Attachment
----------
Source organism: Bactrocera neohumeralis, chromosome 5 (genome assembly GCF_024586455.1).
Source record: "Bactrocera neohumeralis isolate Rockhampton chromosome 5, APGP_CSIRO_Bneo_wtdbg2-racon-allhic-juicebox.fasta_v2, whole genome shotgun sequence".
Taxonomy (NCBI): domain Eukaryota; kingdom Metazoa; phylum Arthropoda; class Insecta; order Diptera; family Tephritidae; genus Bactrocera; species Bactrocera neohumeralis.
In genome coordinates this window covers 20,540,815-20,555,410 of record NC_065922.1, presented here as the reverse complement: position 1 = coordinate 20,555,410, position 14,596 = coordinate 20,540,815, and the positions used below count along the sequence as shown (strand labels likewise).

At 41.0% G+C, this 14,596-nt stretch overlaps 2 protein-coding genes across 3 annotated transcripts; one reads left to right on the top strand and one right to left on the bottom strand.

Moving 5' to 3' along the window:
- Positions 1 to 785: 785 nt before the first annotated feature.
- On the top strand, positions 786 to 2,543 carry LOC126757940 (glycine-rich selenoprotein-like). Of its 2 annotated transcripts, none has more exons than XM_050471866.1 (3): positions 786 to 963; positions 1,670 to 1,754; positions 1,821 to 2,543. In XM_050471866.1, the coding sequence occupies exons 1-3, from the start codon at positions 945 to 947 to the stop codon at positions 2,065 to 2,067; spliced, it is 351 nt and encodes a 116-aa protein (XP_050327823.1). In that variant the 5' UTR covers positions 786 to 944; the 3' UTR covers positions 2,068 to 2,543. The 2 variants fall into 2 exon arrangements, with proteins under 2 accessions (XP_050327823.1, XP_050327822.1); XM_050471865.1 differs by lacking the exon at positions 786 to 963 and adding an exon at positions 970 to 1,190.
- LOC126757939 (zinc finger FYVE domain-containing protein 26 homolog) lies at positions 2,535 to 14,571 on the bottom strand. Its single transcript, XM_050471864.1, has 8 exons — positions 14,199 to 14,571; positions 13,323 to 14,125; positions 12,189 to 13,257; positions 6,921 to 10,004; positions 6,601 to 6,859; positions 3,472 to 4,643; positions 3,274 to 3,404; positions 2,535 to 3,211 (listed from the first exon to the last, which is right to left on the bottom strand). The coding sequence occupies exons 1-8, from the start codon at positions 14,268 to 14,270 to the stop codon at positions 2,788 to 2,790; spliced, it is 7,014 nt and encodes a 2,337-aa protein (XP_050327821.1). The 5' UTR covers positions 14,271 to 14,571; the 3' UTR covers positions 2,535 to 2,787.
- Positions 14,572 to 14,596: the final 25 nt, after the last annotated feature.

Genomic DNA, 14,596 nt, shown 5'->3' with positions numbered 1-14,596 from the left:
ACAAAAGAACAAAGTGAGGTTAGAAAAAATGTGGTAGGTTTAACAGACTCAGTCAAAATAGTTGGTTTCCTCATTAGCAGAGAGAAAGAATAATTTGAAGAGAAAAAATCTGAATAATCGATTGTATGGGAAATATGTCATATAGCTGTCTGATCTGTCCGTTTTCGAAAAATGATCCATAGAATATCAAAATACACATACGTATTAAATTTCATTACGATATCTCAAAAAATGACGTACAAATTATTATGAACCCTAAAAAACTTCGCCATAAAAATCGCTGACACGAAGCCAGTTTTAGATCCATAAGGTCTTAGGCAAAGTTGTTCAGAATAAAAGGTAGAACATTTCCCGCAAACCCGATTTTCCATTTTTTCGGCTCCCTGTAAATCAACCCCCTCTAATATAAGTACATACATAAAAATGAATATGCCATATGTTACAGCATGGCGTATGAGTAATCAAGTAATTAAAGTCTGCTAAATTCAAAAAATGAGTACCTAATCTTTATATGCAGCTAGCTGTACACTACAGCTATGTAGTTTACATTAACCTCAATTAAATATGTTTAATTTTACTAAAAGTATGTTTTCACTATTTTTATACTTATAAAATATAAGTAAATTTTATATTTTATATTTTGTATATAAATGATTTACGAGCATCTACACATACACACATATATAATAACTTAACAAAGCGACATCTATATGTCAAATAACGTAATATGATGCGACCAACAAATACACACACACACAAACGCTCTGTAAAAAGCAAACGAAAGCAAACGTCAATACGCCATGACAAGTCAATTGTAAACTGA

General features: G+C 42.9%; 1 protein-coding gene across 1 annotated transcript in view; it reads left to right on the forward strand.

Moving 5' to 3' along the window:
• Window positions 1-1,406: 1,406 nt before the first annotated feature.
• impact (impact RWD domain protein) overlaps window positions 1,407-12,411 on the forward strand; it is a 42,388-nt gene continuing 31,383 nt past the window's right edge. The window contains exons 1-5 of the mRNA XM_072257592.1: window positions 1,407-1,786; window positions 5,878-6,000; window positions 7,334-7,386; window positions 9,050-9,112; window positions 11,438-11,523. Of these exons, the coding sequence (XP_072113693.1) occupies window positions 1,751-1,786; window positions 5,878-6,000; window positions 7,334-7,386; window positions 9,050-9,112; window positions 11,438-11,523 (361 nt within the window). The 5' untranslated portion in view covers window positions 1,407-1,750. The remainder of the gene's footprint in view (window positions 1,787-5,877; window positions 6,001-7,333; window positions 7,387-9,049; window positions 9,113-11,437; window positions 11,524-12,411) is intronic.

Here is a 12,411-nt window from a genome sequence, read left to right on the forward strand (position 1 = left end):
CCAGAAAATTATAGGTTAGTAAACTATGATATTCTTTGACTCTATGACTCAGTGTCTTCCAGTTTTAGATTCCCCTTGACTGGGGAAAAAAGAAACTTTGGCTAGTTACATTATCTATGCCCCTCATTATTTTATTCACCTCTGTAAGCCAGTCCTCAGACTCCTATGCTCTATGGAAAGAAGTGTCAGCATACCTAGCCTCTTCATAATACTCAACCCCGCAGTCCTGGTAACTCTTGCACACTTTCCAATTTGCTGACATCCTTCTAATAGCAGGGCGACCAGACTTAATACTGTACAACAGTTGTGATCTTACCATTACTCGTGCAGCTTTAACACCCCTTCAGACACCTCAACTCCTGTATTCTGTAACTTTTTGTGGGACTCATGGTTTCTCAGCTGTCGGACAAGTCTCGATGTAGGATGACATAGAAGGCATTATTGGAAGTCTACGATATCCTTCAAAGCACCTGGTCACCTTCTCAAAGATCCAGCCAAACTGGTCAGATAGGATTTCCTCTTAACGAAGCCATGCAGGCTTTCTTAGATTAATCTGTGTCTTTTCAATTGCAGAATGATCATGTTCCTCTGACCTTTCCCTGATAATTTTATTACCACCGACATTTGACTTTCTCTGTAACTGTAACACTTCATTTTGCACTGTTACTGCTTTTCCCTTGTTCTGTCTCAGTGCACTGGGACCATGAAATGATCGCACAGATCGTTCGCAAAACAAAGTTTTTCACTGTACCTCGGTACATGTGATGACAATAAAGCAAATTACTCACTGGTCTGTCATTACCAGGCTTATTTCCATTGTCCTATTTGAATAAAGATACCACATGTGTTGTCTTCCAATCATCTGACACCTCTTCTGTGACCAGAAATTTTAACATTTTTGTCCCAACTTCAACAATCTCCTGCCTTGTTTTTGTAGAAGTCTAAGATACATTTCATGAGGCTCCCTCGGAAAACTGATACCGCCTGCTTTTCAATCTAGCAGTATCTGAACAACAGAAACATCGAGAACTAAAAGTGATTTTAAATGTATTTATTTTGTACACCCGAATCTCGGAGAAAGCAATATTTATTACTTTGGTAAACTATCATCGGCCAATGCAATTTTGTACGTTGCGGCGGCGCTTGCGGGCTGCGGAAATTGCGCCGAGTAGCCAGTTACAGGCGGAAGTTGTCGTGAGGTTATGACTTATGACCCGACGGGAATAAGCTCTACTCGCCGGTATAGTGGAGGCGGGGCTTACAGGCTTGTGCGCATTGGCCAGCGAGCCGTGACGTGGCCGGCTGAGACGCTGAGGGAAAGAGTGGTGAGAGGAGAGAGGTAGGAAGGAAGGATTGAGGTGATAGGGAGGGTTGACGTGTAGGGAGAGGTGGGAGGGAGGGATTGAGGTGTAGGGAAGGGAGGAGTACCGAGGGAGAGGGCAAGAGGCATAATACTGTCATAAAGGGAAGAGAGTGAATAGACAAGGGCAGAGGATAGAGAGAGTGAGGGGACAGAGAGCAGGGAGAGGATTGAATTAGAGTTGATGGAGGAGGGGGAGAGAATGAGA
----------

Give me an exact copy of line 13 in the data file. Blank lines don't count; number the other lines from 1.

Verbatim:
General features: G+C 42.9%; 1 protein-coding gene across 1 annotated transcript in view; it reads left to right on the forward strand.